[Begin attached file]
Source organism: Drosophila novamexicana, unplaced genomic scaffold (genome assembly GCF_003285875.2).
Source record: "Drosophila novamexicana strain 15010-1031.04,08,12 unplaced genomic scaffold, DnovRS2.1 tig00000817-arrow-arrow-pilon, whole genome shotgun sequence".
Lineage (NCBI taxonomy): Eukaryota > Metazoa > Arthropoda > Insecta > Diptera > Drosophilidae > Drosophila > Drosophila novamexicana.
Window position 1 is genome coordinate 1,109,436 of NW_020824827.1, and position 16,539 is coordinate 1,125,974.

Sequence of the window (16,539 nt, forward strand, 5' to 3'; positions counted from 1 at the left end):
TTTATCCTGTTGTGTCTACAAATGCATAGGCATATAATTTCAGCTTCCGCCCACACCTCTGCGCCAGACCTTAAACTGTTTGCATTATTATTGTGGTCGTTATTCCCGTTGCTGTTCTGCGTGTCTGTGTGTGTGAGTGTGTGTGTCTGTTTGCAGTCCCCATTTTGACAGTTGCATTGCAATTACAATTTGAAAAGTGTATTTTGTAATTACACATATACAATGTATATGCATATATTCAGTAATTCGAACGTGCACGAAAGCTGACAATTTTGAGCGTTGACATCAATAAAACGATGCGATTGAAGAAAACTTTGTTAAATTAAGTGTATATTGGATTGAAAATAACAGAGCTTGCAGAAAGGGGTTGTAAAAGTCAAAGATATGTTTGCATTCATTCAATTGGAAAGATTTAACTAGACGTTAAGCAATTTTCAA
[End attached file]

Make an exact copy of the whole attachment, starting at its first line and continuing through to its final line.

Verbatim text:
Source organism: Drosophila novamexicana, unplaced genomic scaffold (genome assembly GCF_003285875.2).
Source record: "Drosophila novamexicana strain 15010-1031.04,08,12 unplaced genomic scaffold, DnovRS2.1 tig00000817-arrow-arrow-pilon, whole genome shotgun sequence".
Lineage (NCBI taxonomy): Eukaryota > Metazoa > Arthropoda > Insecta > Diptera > Drosophilidae > Drosophila > Drosophila novamexicana.
Window position 1 is genome coordinate 1,109,436 of NW_020824827.1, and position 16,539 is coordinate 1,125,974.

Sequence of the window (16,539 nt, forward strand, 5' to 3'; positions counted from 1 at the left end):
TTTATCCTGTTGTGTCTACAAATGCATAGGCATATAATTTCAGCTTCCGCCCACACCTCTGCGCCAGACCTTAAACTGTTTGCATTATTATTGTGGTCGTTATTCCCGTTGCTGTTCTGCGTGTCTGTGTGTGTGAGTGTGTGTGTCTGTTTGCAGTCCCCATTTTGACAGTTGCATTGCAATTACAATTTGAAAAGTGTATTTTGTAATTACACATATACAATGTATATGCATATATTCAGTAATTCGAACGTGCACGAAAGCTGACAATTTTGAGCGTTGACATCAATAAAACGATGCGATTGAAGAAAACTTTGTTAAATTAAGTGTATATTGGATTGAAAATAACAGAGCTTGCAGAAAGGGGTTGTAAAAGTCAAAGATATGTTTGCATTCATTCAATTGGAAAGATTTAACTAGACGTTAAGCAATTTTCAA